Photo credit: Gabrielle Lurie
By Matt Apuzzo
The banging on the door jolted Sal Shafi awake. F.B.I. agents were looking for his son. “Where’s Adam?” they yelled. “Where’s Adam?”
Terrified, Mr. Shafi led the agents, guns drawn, up the stairs toward his son’s bedroom. He watched as they led his 22-year-old son away in handcuffs, backed by evidence of Adam Shafi’s terrorist ambitions.
He had come to the attention of officials not by a well-placed informant or a sting operation. His father, concerned and looking for help, had simply picked up the phone and led the government right to his son. For months, over the objections of his lawyer, Mr. Shafi had been talking to the F.B.I., believing he was doing the right thing.
“My God,” he thought, soon after the arrest in July. “I just destroyed Adam.”
Had things been different, Mr. Shafi, 62, a Silicon Valley executive, might have become a much-needed spokesman for the Obama administration’s counterradicalization campaign. Who better to talk to other parents about the seductive pull of terror organizations? Trust the government, he would tell them. They do not want to take away your children.
Despite nascent efforts to steer young people away from terrorism, the government’s strategy remains largely built on persuading people to call the F.B.I. when they first suspect a problem.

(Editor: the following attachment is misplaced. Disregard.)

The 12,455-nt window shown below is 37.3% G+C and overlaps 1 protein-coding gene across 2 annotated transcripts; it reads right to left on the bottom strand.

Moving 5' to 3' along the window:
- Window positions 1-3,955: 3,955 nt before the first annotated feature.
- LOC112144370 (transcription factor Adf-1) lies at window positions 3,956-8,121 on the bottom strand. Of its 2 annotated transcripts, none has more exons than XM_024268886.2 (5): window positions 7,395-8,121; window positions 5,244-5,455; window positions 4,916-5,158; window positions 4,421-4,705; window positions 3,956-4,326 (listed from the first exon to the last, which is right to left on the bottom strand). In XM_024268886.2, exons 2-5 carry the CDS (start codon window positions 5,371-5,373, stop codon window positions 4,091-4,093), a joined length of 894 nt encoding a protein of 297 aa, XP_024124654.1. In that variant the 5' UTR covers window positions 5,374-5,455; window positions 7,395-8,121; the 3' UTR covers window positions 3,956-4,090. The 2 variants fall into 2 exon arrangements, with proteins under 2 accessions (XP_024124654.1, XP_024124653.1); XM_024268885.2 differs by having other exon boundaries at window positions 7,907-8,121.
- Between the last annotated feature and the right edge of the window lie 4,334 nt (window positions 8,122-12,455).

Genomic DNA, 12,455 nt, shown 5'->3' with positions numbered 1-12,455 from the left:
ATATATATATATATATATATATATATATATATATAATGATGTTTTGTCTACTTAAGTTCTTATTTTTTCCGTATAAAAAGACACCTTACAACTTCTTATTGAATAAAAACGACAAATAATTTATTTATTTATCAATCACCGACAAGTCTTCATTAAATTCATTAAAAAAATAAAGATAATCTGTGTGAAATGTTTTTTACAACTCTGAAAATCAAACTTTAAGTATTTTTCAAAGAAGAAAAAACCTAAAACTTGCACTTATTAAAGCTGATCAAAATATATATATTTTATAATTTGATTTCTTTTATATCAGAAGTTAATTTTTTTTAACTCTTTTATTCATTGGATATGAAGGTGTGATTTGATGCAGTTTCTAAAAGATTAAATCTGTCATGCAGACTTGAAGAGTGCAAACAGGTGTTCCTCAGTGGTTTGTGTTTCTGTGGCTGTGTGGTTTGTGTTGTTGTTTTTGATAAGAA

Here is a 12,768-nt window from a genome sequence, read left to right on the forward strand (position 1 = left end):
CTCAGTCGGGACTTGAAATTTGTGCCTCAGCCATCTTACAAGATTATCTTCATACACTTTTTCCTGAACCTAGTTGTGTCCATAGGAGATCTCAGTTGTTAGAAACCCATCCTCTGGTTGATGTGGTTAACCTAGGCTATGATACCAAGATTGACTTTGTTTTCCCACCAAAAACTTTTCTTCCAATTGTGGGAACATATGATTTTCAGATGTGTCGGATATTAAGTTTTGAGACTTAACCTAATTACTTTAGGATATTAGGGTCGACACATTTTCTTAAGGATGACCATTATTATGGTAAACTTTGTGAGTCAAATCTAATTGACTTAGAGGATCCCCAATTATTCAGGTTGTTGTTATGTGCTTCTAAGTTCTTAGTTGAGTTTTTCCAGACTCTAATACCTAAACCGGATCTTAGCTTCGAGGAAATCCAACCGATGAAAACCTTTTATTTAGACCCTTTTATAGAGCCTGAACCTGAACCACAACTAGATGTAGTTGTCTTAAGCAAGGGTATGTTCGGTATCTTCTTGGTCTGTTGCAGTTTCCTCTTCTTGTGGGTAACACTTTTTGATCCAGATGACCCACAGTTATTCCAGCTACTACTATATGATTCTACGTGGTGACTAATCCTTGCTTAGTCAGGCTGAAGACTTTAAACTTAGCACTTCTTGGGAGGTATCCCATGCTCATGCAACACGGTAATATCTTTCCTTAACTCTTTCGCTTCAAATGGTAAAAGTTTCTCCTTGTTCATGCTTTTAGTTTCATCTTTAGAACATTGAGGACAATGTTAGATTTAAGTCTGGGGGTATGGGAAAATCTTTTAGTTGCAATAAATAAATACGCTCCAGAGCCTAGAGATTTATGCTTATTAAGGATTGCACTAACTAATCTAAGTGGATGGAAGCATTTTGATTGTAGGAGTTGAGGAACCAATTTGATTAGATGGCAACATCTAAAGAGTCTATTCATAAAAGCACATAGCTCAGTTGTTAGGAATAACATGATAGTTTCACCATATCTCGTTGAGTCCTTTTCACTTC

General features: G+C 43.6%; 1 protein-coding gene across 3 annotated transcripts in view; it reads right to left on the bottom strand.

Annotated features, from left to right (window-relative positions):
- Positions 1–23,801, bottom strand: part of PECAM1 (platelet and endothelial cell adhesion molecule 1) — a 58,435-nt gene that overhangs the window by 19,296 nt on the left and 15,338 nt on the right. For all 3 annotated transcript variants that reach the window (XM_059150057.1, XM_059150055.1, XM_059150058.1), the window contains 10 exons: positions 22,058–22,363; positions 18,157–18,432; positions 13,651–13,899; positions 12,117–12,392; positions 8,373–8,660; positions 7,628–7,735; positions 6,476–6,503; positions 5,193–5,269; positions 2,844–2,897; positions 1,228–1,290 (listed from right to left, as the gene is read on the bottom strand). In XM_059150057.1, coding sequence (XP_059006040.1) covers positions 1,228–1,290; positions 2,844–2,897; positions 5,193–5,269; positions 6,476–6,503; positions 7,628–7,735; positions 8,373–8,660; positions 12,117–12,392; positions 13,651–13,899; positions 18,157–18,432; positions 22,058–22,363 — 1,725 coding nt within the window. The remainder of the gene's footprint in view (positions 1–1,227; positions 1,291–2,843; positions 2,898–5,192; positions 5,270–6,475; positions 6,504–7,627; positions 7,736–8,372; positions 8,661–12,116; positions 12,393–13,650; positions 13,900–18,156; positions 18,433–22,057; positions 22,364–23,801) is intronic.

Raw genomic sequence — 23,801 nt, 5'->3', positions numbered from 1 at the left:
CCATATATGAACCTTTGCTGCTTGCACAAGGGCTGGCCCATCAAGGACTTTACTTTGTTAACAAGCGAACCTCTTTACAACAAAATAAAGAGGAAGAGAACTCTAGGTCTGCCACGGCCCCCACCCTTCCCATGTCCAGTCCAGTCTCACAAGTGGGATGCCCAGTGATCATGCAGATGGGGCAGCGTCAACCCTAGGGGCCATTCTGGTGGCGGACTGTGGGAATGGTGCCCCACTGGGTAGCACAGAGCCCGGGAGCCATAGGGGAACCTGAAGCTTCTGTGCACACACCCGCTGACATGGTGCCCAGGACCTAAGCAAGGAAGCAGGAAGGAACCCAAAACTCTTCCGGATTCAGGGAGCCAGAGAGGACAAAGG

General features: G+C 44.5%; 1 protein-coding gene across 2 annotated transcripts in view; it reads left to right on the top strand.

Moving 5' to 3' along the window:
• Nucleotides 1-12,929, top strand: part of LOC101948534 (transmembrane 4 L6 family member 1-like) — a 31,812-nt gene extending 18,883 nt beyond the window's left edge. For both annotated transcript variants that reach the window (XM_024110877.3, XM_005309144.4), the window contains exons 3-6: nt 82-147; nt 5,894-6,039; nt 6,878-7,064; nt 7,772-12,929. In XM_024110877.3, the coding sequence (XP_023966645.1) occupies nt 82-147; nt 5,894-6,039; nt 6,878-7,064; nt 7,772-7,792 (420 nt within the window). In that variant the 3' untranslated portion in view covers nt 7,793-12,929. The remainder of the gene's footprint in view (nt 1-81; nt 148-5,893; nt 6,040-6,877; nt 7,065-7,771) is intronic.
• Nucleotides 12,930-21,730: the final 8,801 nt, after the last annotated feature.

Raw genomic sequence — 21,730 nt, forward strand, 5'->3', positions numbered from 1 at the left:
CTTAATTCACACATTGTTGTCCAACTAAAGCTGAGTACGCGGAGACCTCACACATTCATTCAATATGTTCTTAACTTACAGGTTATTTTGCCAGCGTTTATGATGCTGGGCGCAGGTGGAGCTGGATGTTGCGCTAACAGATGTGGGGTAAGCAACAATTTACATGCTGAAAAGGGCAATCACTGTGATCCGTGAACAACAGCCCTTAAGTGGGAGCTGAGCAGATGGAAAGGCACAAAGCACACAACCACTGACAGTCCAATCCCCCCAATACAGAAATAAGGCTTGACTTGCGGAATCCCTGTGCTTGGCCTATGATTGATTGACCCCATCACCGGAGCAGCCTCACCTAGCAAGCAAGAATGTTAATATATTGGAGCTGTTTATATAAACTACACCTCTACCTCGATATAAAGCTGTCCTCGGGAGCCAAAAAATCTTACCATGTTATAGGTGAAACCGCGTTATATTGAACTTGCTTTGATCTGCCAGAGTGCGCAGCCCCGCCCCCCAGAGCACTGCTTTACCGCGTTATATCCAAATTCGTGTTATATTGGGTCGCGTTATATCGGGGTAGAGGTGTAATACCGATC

“Alert law enforcement,” Attorney General Loretta E. Lynch said in December. “It could simply be your neighbor having a bad day. But better be safe than sorry.”
For parents, particularly those who see their children as misguided but not dangerous, the decision to make that call can be agonizing. Do you risk sending your son to prison? Or hope things improve and he does not hurt anyone?
The Justice Department praised Mr. Shafi’s efforts to save his son, but said in court that his son was living a “terrifying” double life. Prosecutors said Adam Shafi was “such an unpredictable threat” that he was too dangerous to be anywhere but a jail cell. Mr. Shafi and others, though, say the case shows that there were never any alternatives.
“This is an abject failure, that there is no system in place that doesn’t result in spending 20 years in jail,” said Seamus Hughes, a former National Counterterrorism Center official who once helped implement the Obama administration’s strategy for countering violent extremism.
The Justice Department’s campaign against American supporters of the Islamic State is rife with examples of family members acting out of desperation. Mothers have hidden passports and money to keep their sons from traveling. In Minnesota, a fight broke out as relatives tried to keep a young man from flying out of the country. In Texas, a family lured a 19-year-old home from Turkey by tricking him into thinking his mother had fallen ill.
Mr. Shafi chose a different route. He did what the government asked. His story is a desperate search for someone to help his son.
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